RAZA TEXTILES LTD Vs. KISHORI LAL SHARMA
HIGH COURT OF ALLAHABAD
KISHORI LAL SHARMA
Click here to view full judgement.
(1.)THIS is a petition under Art. 226 of the Constitution and arises out of the following circumstances. Opposite party 1, Kishori Lal Sharma, was in the service of the petitioner-company as a permanent cotton clerk. The company had made a claim against the railways in respect of freight of 360 Californian cotton bales on the ground that it had been overcharged. According to the petitioner the bales were full-pressed while the company had been charged on the basis of the bales being half-pressed. This contention was accepted by the station-master, Rampur, who issued a certificate to the petitioner on 8 April, 1961. On 29 April, 1961 an inspector of the Northern Railway came to Rampur for verification of the claim and inspection of the bales in the mills of the company. The inspector met Sri C. S. Misra, the scrutinizing officer and incharge of the cotton section of the mills. Sri Misra directed Kishori Lal Sharma to show the bales in question to the inspector and also to allow him to measure the bales. While a confidential document, opposite party 1 gave to the inspector the weight list of the bales maintained by the company. According to the petitioner the weight list was a confidential document and opposite party 1 was not authorized to give it to the inspector without the previous permission of Sri C. S. Misra or other superior officers. Kishori Lal Sharma did not inform Sri C. S. Misra that he had handed the weight list to the inspector until the morning of 1 May, 1961. On the morning of 1 May, 1961 the general superintendent of the company called Sri C. S. Misra and told him that he had come to learn that the railway inspector had obtained a copy of the weight list and wanted to know whether the information was correct and whether Sri C. S. Misra had given the weight list to the inspector. Sri C. S. Misra replied in the negative and said that he would make necessary enquired in the matter. Sri C. S. Misra, then, asked Kishori Lal Sharma and it was, then, that opposite party 1, at 11 a.m., on 1 May, 1961 told Sri C. S. Misra that he had handed over a copy of the weight list to the railway inspector. On the matter being referred to the General Superintendent, an enquiry into the matter was ordered by him.
(2.)THEREAFTER on 3 May, 1961 a chargesheet was served on opposite party 1 under standing order 23(n) for clerks. Kishori Lal Sharma was asked to appear before the enquiry officer on 5 May, 1961 and to furnish an explanation why he should not be punished under the provisions of the standing order. Standing order 23 (n) for clerks is as follows:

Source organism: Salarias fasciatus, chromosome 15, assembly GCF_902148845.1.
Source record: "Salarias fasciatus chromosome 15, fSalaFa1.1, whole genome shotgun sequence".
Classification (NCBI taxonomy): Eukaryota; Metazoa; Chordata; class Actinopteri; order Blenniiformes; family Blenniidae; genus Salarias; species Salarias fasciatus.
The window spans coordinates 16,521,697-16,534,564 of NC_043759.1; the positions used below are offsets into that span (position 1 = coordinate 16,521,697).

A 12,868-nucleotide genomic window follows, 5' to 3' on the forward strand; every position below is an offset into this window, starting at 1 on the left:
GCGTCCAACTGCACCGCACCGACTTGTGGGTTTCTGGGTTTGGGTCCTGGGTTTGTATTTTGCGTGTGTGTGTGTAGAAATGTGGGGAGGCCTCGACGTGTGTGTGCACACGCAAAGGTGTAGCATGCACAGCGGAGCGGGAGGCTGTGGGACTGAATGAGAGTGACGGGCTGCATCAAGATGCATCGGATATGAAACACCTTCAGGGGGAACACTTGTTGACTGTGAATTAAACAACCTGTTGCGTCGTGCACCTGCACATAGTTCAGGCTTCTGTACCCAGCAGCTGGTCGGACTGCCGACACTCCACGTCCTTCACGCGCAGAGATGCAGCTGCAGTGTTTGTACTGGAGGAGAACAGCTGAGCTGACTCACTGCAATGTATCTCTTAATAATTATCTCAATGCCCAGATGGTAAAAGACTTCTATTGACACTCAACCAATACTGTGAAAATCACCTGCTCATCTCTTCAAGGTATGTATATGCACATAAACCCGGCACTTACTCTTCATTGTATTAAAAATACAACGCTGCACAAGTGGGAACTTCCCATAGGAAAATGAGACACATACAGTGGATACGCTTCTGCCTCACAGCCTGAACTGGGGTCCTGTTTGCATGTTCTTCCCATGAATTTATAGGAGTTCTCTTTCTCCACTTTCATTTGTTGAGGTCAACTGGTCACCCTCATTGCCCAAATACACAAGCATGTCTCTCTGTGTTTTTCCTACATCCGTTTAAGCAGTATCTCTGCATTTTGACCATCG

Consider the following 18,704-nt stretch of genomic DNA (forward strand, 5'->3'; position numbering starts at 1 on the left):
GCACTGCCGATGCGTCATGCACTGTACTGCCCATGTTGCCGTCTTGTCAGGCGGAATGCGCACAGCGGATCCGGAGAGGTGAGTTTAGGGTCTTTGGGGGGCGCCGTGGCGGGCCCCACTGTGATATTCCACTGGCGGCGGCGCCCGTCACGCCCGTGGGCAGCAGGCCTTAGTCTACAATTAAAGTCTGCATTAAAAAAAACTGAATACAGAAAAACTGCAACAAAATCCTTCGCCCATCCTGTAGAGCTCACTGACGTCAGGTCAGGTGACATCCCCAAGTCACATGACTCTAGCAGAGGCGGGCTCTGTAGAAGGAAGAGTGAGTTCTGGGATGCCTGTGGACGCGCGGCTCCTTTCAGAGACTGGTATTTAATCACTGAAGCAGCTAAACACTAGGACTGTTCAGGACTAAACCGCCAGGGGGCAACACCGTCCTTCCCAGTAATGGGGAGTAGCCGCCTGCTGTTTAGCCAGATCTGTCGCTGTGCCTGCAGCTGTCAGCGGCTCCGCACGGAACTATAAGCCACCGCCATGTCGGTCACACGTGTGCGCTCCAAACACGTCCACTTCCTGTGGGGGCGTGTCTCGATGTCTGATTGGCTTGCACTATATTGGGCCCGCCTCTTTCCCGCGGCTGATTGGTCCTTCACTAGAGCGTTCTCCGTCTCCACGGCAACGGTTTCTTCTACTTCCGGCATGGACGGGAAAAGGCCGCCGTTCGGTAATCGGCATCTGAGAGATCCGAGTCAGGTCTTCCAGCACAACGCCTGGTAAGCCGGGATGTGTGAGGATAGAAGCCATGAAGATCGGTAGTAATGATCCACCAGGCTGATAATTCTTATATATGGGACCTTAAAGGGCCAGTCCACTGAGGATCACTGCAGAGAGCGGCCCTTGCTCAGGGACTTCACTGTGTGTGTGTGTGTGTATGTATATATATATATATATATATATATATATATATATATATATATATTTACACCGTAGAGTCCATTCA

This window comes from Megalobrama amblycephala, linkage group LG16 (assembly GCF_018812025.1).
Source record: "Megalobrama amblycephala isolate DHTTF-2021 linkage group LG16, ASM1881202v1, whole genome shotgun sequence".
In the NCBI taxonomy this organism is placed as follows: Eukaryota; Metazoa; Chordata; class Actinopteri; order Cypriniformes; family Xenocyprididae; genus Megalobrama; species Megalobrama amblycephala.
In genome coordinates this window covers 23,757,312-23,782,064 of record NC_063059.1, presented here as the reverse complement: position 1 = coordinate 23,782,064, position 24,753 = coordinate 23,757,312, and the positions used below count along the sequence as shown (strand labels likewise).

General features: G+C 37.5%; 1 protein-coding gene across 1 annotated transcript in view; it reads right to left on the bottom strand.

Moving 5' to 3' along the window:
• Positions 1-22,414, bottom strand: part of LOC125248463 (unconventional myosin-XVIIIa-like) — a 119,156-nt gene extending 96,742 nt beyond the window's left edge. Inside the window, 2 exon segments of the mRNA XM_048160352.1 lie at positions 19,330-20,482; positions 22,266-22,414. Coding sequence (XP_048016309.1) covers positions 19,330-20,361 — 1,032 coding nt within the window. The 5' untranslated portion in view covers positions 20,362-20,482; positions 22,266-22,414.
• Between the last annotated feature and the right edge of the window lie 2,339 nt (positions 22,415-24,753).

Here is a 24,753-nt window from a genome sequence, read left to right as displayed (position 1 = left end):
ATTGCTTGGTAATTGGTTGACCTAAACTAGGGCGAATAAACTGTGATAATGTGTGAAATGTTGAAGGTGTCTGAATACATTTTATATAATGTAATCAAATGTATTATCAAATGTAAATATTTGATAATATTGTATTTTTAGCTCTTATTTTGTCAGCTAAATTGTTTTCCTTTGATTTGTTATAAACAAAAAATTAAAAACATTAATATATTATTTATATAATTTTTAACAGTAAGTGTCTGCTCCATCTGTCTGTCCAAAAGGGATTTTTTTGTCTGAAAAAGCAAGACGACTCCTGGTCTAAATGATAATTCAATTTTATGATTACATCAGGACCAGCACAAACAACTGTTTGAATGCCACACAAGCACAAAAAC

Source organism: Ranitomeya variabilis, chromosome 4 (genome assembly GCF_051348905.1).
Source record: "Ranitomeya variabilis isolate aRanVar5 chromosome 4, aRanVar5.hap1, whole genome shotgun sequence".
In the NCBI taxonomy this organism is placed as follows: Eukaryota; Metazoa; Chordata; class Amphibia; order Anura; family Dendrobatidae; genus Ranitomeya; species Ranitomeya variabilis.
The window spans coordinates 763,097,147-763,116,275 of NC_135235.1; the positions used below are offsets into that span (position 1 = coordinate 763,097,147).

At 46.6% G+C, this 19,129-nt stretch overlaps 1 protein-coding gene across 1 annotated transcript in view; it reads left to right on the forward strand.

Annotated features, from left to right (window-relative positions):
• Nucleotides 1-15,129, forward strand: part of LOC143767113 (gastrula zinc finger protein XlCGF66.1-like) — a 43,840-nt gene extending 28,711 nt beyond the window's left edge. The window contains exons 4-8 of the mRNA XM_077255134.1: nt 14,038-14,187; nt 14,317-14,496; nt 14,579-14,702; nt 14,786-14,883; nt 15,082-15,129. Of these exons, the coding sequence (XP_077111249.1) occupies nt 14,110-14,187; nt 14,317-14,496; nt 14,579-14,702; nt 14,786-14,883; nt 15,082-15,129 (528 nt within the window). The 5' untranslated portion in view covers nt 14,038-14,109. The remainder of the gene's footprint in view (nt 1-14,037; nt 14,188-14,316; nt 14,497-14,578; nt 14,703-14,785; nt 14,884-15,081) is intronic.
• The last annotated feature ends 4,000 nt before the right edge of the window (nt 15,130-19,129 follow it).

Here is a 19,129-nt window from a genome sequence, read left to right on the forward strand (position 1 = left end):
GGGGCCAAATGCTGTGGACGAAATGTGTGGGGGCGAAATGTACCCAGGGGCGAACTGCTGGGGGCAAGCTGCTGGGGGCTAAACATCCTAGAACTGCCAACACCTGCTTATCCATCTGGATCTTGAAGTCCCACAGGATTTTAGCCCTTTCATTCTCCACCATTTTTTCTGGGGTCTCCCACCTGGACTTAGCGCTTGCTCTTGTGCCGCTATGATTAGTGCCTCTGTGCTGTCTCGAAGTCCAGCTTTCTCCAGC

"The following acts of omissions shall be treated as misconduct: (n) Disclosure or divulgence of any confidential information or business, or other secrets of the company."
Kishori Lal Sharma furnished his explanation on 10 May, 1961. According to the explanation the inspector had asked Kishori Lal Sharma about the weight of the bales. To this Kishori Lal Sharma replied that weight can be ascertained from the weight list. Then the inspector asked to him to give him a copy of the weight list to which opposite party 1 was not prepared and asked the inspector to take the permission of Sri C. S. Misra. Sri C. S. Misra was not on the spot at the time and hence the inspector asked Kishori Lal to give him the weight list and told him that he will inform Sri Misra about it. Again Kishori Lal hesitated but ultimately he handed over the weight list to the inspector. He further said in the explanation that when he came to know that his action had displeased the authorities he instantly want to the railway inspector to get back the weight list. In his explanation Kishori Lal made no allegations of mala fide motives against the management, nor did he allege any case of victimization because of his trade union activities.
Subsequently a domestic enquiry was initiated against Kishori Lal. Kishori Lal appeared before the enquiry officer and examined himself and three witnesses. On behalf the management also three witnesses were examined. In his statement before the enquiry officer Kishori Lal stated that he was not a member of any trade union and was not interested in the labour cases pending at the time. Sri C. S. Misra, in his statement, stated that the weight list was a confidential document and that Kishori Lal was not authorized to give the weight list to the inspector. The action of Kishori Lal had led the management to lose its confidence in his integrity. The enquiry officer submitted his report on 24 May, 1961 and held that the weight list was of a confidential nature. The report further stated that this fact was admitted by Kishori Lal when he stated that he was extremely hesitant in disclosing the information to the railway inspector. The enquiry officer, therefore, recommended that Kishori Lal should be dismissed from service forthwith.
(3.)THE report of the enquiry officer was placed before the general superintendent of the mills who was convinced that Kishori Lal was guilty of the offence with which he was charged and it was not in the interests of the company that his services should be retained and, therefore, ordered that his services should be terminated under standing order 20 for clerks. Standing order 20 for clerks runs as follows:
"The employment of any permanent clerk may be terminated by one month's pay in lieu of notice unless otherwise provided in specific agreement. The reasons for the termination of service shall be recorded in writing and shall be communicated to the clerk, if he so desires, at the time of the discharge unless such communication, in the opinion of the manager, may, directly or indirectly, lay the company and the manager or the person signing the communication, open to criminal or civil proceedings at the instance of the clerk."
Copyright © Regent Computronics Pvt.Ltd.